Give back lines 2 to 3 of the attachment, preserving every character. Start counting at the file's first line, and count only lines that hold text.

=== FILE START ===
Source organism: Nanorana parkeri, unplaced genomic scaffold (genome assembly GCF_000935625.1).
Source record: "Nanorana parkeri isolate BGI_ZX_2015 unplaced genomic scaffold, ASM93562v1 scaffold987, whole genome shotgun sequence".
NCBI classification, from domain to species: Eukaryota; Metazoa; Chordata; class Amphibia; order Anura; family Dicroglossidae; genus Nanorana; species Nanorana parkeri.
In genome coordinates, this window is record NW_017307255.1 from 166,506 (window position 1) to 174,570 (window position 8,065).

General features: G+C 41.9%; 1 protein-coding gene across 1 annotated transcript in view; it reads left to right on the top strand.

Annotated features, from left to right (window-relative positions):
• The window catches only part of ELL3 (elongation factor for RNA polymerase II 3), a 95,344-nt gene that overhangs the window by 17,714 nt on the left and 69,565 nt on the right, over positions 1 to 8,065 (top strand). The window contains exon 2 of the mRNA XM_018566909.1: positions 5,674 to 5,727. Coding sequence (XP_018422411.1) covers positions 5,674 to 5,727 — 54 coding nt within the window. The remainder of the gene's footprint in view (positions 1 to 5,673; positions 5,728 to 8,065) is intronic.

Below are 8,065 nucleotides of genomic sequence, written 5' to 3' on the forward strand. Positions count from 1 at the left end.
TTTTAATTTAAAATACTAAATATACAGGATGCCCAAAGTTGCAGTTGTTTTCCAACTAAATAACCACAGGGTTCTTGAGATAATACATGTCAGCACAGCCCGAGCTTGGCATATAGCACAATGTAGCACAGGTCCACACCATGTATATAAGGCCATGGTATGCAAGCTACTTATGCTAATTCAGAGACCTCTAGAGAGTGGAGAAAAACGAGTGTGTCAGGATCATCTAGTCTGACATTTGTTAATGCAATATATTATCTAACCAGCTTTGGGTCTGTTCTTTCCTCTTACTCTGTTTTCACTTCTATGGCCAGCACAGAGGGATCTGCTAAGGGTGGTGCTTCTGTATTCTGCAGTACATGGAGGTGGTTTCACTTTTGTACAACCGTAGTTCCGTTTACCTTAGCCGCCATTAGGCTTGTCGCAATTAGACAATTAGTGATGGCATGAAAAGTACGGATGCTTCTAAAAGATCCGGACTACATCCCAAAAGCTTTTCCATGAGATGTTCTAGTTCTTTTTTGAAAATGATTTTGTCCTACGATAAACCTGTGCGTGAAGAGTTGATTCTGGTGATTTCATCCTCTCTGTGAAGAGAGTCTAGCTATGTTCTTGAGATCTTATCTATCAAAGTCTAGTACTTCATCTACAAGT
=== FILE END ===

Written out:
Source record: "Nanorana parkeri isolate BGI_ZX_2015 unplaced genomic scaffold, ASM93562v1 scaffold987, whole genome shotgun sequence".
NCBI classification, from domain to species: Eukaryota; Metazoa; Chordata; class Amphibia; order Anura; family Dicroglossidae; genus Nanorana; species Nanorana parkeri.